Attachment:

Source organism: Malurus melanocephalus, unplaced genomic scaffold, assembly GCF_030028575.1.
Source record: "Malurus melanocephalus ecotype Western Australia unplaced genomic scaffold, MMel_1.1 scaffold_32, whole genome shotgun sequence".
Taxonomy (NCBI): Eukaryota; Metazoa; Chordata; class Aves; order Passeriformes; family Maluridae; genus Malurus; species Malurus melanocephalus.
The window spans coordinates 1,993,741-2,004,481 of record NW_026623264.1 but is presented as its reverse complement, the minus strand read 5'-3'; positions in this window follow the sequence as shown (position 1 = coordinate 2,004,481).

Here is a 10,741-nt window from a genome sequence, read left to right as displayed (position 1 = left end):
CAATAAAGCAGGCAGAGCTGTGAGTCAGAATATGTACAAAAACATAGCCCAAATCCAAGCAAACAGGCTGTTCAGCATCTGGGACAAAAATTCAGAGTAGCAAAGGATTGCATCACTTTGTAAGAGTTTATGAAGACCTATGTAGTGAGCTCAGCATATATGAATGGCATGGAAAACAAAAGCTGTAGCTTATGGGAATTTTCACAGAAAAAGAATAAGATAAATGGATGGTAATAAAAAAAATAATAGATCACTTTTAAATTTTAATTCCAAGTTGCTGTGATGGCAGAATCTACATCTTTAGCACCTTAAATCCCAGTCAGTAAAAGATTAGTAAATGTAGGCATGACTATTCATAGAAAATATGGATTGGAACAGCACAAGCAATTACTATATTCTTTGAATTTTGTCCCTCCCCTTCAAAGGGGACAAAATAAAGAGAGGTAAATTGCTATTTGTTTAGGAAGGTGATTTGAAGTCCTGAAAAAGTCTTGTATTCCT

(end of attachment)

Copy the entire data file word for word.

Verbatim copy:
Source organism: Malurus melanocephalus, unplaced genomic scaffold, assembly GCF_030028575.1.
Source record: "Malurus melanocephalus ecotype Western Australia unplaced genomic scaffold, MMel_1.1 scaffold_32, whole genome shotgun sequence".
Taxonomy (NCBI): Eukaryota; Metazoa; Chordata; class Aves; order Passeriformes; family Maluridae; genus Malurus; species Malurus melanocephalus.
The window spans coordinates 1,993,741-2,004,481 of record NW_026623264.1 but is presented as its reverse complement, the minus strand read 5'-3'; positions in this window follow the sequence as shown (position 1 = coordinate 2,004,481).

Here is a 10,741-nt window from a genome sequence, read left to right as displayed (position 1 = left end):
CAATAAAGCAGGCAGAGCTGTGAGTCAGAATATGTACAAAAACATAGCCCAAATCCAAGCAAACAGGCTGTTCAGCATCTGGGACAAAAATTCAGAGTAGCAAAGGATTGCATCACTTTGTAAGAGTTTATGAAGACCTATGTAGTGAGCTCAGCATATATGAATGGCATGGAAAACAAAAGCTGTAGCTTATGGGAATTTTCACAGAAAAAGAATAAGATAAATGGATGGTAATAAAAAAAATAATAGATCACTTTTAAATTTTAATTCCAAGTTGCTGTGATGGCAGAATCTACATCTTTAGCACCTTAAATCCCAGTCAGTAAAAGATTAGTAAATGTAGGCATGACTATTCATAGAAAATATGGATTGGAACAGCACAAGCAATTACTATATTCTTTGAATTTTGTCCCTCCCCTTCAAAGGGGACAAAATAAAGAGAGGTAAATTGCTATTTGTTTAGGAAGGTGATTTGAAGTCCTGAAAAAGTCTTGTATTCCT